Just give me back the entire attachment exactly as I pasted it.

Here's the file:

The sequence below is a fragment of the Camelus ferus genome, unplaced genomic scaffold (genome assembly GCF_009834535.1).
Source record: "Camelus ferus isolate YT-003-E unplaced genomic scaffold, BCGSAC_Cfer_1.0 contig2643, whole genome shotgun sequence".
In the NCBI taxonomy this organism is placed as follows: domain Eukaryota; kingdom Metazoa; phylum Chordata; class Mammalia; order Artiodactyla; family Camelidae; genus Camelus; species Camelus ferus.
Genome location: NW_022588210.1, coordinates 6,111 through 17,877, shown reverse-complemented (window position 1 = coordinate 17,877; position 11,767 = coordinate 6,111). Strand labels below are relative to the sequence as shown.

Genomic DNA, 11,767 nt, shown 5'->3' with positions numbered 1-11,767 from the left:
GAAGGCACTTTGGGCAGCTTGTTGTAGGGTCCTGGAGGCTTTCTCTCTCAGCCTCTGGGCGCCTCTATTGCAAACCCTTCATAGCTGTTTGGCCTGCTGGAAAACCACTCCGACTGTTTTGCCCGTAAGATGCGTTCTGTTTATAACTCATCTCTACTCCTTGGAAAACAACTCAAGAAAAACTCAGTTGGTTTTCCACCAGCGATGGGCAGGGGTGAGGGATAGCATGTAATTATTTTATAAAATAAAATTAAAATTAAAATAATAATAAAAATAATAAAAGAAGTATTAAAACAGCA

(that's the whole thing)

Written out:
The sequence below is a fragment of the Camelus ferus genome, unplaced genomic scaffold (genome assembly GCF_009834535.1).
Source record: "Camelus ferus isolate YT-003-E unplaced genomic scaffold, BCGSAC_Cfer_1.0 contig2643, whole genome shotgun sequence".
In the NCBI taxonomy this organism is placed as follows: domain Eukaryota; kingdom Metazoa; phylum Chordata; class Mammalia; order Artiodactyla; family Camelidae; genus Camelus; species Camelus ferus.
Genome location: NW_022588210.1, coordinates 6,111 through 17,877, shown reverse-complemented (window position 1 = coordinate 17,877; position 11,767 = coordinate 6,111). Strand labels below are relative to the sequence as shown.

Genomic DNA, 11,767 nt, shown 5'->3' with positions numbered 1-11,767 from the left:
GAAGGCACTTTGGGCAGCTTGTTGTAGGGTCCTGGAGGCTTTCTCTCTCAGCCTCTGGGCGCCTCTATTGCAAACCCTTCATAGCTGTTTGGCCTGCTGGAAAACCACTCCGACTGTTTTGCCCGTAAGATGCGTTCTGTTTATAACTCATCTCTACTCCTTGGAAAACAACTCAAGAAAAACTCAGTTGGTTTTCCACCAGCGATGGGCAGGGGTGAGGGATAGCATGTAATTATTTTATAAAATAAAATTAAAATTAAAATAATAATAAAAATAATAAAAGAAGTATTAAAACAGCA